Google has somehow found a way to up the sci-fi levels on its proposed Project Glass spectacles: it wants to add laser beams.
The project aims to create “augmented reality” spectacles which can overlay visual information directly into your eyeline. At its simplest this could mean getting turn-by-turn walking directions in cities, but it could also include tools such as getting e-mails and texts without needing to pull out a pocket device. It could even mean being able to almost instantly take a picture of anything you can see.
The current working idea is that the glasses will have a microphone to allow for voice commands, but now it’s emerged Google wants to deal with situations where you can’t or don’t want to speak out loud, such as, well, anywhere you want to maintain your dignity.
A newly-published patent application suggests two additional gadgets could fit on the arms of the spectacles. There’d be a miniature laser projector that can beam a virtual keyboard or a set of buttons onto a tabletop or even your arm or hand. There’d then also be an infra-red camera pointing in the same direction that could detect you “touching” the buttons with a finger.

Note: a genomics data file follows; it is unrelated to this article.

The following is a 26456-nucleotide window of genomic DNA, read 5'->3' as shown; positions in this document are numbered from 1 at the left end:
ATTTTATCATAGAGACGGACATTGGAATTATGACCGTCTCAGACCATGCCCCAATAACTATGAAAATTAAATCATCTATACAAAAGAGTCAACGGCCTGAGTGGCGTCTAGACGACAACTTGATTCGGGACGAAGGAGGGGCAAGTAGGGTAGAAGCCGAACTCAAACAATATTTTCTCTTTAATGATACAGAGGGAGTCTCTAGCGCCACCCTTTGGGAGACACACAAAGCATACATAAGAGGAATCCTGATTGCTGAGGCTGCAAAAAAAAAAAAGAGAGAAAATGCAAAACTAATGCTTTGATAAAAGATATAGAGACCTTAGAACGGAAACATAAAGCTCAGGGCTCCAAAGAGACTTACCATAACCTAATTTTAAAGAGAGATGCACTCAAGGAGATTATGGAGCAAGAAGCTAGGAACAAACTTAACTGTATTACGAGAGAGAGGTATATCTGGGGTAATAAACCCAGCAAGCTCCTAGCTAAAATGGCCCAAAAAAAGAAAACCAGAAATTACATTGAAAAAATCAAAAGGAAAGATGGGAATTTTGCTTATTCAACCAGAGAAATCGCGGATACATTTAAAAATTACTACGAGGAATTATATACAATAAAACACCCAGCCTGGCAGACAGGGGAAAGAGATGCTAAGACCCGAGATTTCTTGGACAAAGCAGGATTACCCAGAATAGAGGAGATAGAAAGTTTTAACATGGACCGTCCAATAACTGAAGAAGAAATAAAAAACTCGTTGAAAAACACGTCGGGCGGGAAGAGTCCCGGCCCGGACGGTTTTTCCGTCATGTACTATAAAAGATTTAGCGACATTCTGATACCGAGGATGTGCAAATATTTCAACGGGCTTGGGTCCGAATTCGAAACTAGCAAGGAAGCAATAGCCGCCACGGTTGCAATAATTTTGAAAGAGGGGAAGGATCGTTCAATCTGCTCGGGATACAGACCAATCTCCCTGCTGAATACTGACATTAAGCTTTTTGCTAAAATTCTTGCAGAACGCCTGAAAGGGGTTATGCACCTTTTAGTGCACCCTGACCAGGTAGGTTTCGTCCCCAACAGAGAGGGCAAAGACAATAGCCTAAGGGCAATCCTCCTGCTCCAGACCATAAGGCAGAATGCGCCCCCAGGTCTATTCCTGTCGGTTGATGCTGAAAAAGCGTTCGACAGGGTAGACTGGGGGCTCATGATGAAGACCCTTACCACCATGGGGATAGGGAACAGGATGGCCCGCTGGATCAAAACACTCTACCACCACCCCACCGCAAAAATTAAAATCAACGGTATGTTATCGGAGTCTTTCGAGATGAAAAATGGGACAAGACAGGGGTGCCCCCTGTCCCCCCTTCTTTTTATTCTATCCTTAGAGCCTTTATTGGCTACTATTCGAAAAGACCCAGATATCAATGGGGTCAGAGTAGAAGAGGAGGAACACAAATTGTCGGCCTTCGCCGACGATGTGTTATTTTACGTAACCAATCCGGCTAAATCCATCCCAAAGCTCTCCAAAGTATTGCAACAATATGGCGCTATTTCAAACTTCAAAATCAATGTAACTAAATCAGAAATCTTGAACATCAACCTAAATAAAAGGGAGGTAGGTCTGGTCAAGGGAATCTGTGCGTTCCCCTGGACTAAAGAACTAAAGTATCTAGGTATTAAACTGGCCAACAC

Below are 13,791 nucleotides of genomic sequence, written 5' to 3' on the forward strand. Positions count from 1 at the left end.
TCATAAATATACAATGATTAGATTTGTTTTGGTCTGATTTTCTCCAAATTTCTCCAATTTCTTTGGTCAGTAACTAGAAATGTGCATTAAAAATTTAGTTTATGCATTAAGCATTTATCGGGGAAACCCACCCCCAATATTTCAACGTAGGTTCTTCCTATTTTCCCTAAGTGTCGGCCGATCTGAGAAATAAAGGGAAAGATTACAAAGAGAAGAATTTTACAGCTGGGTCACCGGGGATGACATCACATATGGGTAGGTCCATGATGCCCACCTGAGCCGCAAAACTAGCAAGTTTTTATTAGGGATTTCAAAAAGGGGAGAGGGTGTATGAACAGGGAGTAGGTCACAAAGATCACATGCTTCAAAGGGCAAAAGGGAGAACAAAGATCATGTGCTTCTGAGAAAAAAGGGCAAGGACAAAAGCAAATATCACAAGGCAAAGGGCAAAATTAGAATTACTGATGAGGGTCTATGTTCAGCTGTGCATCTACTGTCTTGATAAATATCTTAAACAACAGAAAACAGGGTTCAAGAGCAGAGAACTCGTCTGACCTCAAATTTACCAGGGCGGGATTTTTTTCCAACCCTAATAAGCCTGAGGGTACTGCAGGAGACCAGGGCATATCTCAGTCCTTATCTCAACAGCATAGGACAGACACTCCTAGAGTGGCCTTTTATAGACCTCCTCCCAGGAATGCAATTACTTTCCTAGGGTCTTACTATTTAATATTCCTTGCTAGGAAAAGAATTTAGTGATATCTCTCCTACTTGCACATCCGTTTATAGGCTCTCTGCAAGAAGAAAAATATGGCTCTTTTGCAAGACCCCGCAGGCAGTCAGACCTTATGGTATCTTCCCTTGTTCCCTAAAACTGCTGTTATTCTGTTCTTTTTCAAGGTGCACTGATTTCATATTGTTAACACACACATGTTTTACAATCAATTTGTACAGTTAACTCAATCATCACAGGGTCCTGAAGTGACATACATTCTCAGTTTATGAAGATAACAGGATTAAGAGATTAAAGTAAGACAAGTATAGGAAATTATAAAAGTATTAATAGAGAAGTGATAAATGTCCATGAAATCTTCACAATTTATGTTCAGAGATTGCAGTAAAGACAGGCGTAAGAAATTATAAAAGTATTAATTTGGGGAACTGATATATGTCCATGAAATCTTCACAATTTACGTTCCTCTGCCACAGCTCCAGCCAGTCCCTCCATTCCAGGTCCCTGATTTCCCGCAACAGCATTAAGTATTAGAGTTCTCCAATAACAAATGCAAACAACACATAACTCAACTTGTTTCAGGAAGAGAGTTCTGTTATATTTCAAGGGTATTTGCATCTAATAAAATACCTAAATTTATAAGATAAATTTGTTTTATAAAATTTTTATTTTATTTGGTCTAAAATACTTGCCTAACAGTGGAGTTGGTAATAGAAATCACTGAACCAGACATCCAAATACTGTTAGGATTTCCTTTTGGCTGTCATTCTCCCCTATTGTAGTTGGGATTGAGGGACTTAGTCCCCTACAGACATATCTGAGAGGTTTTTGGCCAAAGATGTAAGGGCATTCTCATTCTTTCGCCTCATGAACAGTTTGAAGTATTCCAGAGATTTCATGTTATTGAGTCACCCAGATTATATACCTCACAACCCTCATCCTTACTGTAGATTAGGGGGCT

It’s just an idea at the moment, but it does appear it’s one Google is seriously trying to develop rather than just registering the patent defensively. If it works, it opens up the possibility on adding an earpiece and turning the spectacles into what would effectively be a smartphone. The main limitation would be balancing the added features with the need to get a full day’s life out of what is inevitably a small battery.
Although the glasses won’t be on public sale until next year, potential developers who are prepared to stump up $1,500 will get a pair in the next few months. That could be as early as a couple of weeks from now when Google holds Google Glass hackathons in New York and San Francisco.